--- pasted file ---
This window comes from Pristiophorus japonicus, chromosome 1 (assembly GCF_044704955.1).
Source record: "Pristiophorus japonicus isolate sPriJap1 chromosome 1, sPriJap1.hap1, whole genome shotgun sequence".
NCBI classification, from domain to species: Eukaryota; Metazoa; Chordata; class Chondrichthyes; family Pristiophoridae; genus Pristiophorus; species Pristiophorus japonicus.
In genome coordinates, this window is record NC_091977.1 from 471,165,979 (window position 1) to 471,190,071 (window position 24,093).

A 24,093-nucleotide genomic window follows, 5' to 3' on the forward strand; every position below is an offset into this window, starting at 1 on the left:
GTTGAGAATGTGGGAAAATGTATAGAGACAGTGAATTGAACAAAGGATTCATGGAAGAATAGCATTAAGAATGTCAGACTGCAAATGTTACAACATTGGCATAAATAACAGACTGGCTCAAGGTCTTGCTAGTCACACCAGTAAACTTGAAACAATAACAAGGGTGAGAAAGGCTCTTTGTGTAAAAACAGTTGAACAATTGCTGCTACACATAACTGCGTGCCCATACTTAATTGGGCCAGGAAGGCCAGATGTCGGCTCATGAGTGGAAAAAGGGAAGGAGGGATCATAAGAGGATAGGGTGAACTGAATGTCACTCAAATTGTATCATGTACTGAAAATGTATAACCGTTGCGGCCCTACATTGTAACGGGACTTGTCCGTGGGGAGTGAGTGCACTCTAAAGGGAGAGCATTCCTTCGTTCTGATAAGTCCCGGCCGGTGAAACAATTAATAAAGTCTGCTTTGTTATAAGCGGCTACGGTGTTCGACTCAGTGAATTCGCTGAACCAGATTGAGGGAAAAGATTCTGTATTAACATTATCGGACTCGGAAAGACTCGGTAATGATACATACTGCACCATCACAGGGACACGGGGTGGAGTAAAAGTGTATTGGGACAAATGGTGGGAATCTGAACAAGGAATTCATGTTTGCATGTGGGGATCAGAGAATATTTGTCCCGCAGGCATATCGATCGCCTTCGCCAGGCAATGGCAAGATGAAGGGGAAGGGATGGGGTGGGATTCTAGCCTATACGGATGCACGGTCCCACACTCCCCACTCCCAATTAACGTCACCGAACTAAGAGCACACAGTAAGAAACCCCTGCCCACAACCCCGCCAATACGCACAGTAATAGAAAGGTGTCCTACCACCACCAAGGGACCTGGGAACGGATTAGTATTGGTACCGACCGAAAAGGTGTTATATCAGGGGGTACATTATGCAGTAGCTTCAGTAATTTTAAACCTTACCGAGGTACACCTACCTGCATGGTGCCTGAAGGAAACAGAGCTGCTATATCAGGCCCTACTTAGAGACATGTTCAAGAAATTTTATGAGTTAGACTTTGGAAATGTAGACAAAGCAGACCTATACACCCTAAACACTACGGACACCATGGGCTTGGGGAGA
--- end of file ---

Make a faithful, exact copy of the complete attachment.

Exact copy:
This window comes from Pristiophorus japonicus, chromosome 1 (assembly GCF_044704955.1).
Source record: "Pristiophorus japonicus isolate sPriJap1 chromosome 1, sPriJap1.hap1, whole genome shotgun sequence".
NCBI classification, from domain to species: Eukaryota; Metazoa; Chordata; class Chondrichthyes; family Pristiophoridae; genus Pristiophorus; species Pristiophorus japonicus.
In genome coordinates, this window is record NC_091977.1 from 471,165,979 (window position 1) to 471,190,071 (window position 24,093).

A 24,093-nucleotide genomic window follows, 5' to 3' on the forward strand; every position below is an offset into this window, starting at 1 on the left:
GTTGAGAATGTGGGAAAATGTATAGAGACAGTGAATTGAACAAAGGATTCATGGAAGAATAGCATTAAGAATGTCAGACTGCAAATGTTACAACATTGGCATAAATAACAGACTGGCTCAAGGTCTTGCTAGTCACACCAGTAAACTTGAAACAATAACAAGGGTGAGAAAGGCTCTTTGTGTAAAAACAGTTGAACAATTGCTGCTACACATAACTGCGTGCCCATACTTAATTGGGCCAGGAAGGCCAGATGTCGGCTCATGAGTGGAAAAAGGGAAGGAGGGATCATAAGAGGATAGGGTGAACTGAATGTCACTCAAATTGTATCATGTACTGAAAATGTATAACCGTTGCGGCCCTACATTGTAACGGGACTTGTCCGTGGGGAGTGAGTGCACTCTAAAGGGAGAGCATTCCTTCGTTCTGATAAGTCCCGGCCGGTGAAACAATTAATAAAGTCTGCTTTGTTATAAGCGGCTACGGTGTTCGACTCAGTGAATTCGCTGAACCAGATTGAGGGAAAAGATTCTGTATTAACATTATCGGACTCGGAAAGACTCGGTAATGATACATACTGCACCATCACAGGGACACGGGGTGGAGTAAAAGTGTATTGGGACAAATGGTGGGAATCTGAACAAGGAATTCATGTTTGCATGTGGGGATCAGAGAATATTTGTCCCGCAGGCATATCGATCGCCTTCGCCAGGCAATGGCAAGATGAAGGGGAAGGGATGGGGTGGGATTCTAGCCTATACGGATGCACGGTCCCACACTCCCCACTCCCAATTAACGTCACCGAACTAAGAGCACACAGTAAGAAACCCCTGCCCACAACCCCGCCAATACGCACAGTAATAGAAAGGTGTCCTACCACCACCAAGGGACCTGGGAACGGATTAGTATTGGTACCGACCGAAAAGGTGTTATATCAGGGGGTACATTATGCAGTAGCTTCAGTAATTTTAAACCTTACCGAGGTACACCTACCTGCATGGTGCCTGAAGGAAACAGAGCTGCTATATCAGGCCCTACTTAGAGACATGTTCAAGAAATTTTATGAGTTAGACTTTGGAAATGTAGACAAAGCAGACCTATACACCCTAAACACTACGGACACCATGGGCTTGGGGAGA